Educate your staff on how far-reaching cybercrime can be. Teach them to use critical thinking when working with any app or tool and ensure that they are using it correctly and securely. Security is especially important as companies begin introducing online meeting and video conferencing tools to maintain collaboration among staff. Webcams can be hacked if they are left on, and even software such as Zoom can be hijacked by hackers. As a first lesson, instruct your employees on proper password usage. As the doorway to all your tools, weak passwords are one of the most effective ways for hackers to gain access and steal your data. So inform them to use complicated passwords with letters, numbers, and special characters, and they should be updated every month or two.
Educate About Common Scams
Hackers are well aware that many people are working from home and that they may not have the same security that they had in the office, so they are being more vigilant with their scams. If you don’t educate your employees on these common tricks, then they could easily be the next victim. No scam is too obvious. Some hackers are as brazen as to leave a USB drive outside a home or coffee shop for a curious employee to pick up and insert into their computer. This is one of the easiest ways to upload a virus.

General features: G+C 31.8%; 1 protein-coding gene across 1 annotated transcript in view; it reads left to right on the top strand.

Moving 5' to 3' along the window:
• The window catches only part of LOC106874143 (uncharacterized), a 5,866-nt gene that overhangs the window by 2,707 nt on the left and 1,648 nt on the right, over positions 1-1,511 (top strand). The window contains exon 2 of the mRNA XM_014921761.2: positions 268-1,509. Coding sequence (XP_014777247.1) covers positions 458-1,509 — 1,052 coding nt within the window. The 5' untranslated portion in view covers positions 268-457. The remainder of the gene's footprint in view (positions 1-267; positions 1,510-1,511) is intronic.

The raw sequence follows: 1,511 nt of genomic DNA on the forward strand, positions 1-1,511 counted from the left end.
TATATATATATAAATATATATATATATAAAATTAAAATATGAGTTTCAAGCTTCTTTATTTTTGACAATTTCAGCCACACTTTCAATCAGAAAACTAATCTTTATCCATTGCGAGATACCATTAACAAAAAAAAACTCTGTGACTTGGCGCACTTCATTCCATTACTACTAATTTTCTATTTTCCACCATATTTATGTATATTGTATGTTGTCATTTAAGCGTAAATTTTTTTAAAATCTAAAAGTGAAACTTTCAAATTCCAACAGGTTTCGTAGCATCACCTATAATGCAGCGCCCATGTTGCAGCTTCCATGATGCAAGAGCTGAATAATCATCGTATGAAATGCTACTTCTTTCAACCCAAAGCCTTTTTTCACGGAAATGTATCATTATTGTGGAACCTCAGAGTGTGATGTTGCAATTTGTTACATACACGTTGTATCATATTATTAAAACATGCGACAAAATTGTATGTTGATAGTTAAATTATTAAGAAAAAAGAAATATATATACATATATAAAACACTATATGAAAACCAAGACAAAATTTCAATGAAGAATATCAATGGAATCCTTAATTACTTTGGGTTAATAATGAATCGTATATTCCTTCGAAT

Cybercriminals continue to have success with phishing scams. Essentially, they are emails sent to personal and business email addresses that appear to be from a legitimate source, but they are instead sent with a malicious link or attachment. When either of these is opened by the recipient, malware is released, and the hackers have free reign in the system. With COVID-19, hackers have been trying to take advantage of emotions by sending fictitious alerts and fake meeting notifications in hopes that people will click on them.
Educate your team on the warning signs of phishing scams, including:
- Emails with many spelling errors.
- Links or attachments that you were not expecting.